>The Ottomans had the larger fleet on 7 October, and only lost because of the destructive firepower of the Holy League, commanded by Don John of Austria, illegitimate son of the Holy Roman Emperor Charles V and half-brother of Spain’s Philip II. To have won, claims Baer, the Ottomans would have needed “hundreds of armed warships and large galleys fitted out with enormous cannons, like the Holy League possessed”.

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But while a different result may not have drastically altered the trajectory of the Ottomans, it would have been disastrous for much of Europe nevertheless. The battle was never regarded at the time as ‘Christians v Muslims’; the Protestants – at war with their Catholic neighbours – would have been happy to see the Ottomans victorious. And if that were the case, it would have crushed Catholic morale.

“The Ottomans, allied with Morocco, England and the Protestant rebels in the Netherlands, could have made even more inroads into southern Europe,” explains Baer.

Did you know?

A famous fighter present at the battle of Lepanto was Miguel de Cervantes, the Spanish author who would go on to write Don Quixote. He was wounded three times, including a bullet that crippled his left arm. Luckily, the injury did not stop him writing.

There is another clash, however, between Catholic European forces and the Ottomans that could have been far more significant than Lepanto had the result gone a different way: the great siege of Malta in 1565. Had the Ottomans succeeded in conquering the island, says Baer, they would have been able to seize control of the western Mediterranean, having already gained possession of Rhodes in 1522 and later gone on to take Cyprus.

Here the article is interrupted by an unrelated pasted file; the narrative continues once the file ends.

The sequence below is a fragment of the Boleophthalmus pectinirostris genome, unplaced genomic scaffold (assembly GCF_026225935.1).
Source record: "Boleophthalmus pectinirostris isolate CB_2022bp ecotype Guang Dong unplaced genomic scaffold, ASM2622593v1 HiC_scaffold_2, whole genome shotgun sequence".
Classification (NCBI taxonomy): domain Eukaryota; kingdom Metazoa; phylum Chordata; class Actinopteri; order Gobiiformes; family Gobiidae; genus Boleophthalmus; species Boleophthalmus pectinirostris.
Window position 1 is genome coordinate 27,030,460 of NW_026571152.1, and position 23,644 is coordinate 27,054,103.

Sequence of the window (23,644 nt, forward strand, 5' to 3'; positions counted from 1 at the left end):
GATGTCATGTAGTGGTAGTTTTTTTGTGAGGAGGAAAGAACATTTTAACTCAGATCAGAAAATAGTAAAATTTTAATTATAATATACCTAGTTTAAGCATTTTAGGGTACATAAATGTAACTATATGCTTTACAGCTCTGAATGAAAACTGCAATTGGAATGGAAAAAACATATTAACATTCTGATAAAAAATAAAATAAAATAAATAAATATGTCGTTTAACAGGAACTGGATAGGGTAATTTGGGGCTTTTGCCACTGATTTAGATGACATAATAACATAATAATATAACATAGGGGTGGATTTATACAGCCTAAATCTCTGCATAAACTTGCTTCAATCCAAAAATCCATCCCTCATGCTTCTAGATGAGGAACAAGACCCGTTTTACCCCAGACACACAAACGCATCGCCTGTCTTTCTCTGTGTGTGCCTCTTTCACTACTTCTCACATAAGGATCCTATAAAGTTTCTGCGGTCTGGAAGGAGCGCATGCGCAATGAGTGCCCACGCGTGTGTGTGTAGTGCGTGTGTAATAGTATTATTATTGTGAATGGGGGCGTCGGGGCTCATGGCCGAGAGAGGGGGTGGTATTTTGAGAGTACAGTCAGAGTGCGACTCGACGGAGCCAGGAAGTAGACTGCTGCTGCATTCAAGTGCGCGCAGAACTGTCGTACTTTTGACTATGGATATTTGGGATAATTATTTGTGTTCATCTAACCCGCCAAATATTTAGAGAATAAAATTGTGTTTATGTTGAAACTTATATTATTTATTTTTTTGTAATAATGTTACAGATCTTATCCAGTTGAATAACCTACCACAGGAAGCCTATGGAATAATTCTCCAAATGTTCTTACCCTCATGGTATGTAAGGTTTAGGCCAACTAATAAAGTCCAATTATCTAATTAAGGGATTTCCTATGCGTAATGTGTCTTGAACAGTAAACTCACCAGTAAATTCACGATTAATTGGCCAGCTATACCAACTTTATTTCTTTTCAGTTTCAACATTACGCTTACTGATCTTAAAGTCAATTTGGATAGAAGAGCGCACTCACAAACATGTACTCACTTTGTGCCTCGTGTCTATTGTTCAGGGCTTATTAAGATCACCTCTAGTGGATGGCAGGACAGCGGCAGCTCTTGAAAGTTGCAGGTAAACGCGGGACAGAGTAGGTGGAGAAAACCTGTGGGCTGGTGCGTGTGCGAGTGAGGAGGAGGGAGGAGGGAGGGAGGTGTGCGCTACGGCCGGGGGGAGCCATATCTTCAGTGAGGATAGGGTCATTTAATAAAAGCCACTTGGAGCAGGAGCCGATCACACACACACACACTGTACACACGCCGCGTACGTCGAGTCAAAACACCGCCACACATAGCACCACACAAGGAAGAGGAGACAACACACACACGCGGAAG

“The Ottomans may have slowed down the Spanish and Portuguese conquest of the New World, and perhaps even defeated the Habsburgs. And if they used Malta as a springboard to gain more territories in southern Europe and conquer Italy, or at least Rome, they would have achieved their ultimate ideological goal: to unite east and west under one dynasty and one religion.”

In context: the battle of Lepanto

The battle of Lepanto, on 7 October 1571, was the largest naval encounter in the west since antiquity. Looking to expand their influence and territories across the Mediterranean Sea, the mighty Ottoman empire came up against a coalition of Catholic European powers that had been brought together by the pope. This Holy League amassed a huge fleet to meet the Ottomans off southwestern Greece, near Nafpaktos (or Lepanto).

While the Ottomans had more ships, they were not as well equipped, and months at sea had left the fleet depleted of resources and men. Also, the Holy League had far superior cannons. After four hours of fighting, the Ottoman commander Ali Pasha was killed and his flagship, Sultana, captured. The victory was celebrated across Catholic Europe; a morale-boosting triumph that proved their enemy to be beatable. In truth, Lepanto had little strategic effect on Ottoman ambitions.


This content first appeared in the April 2022 issue of BBC History Revealed


Jonny Wilkes
Jonny WilkesFreelance writer

Jonny Wilkes is a former staff writer for BBC History Revealed, and he continues to write for both the magazine and HistoryExtra. He has BA in History from the University of York.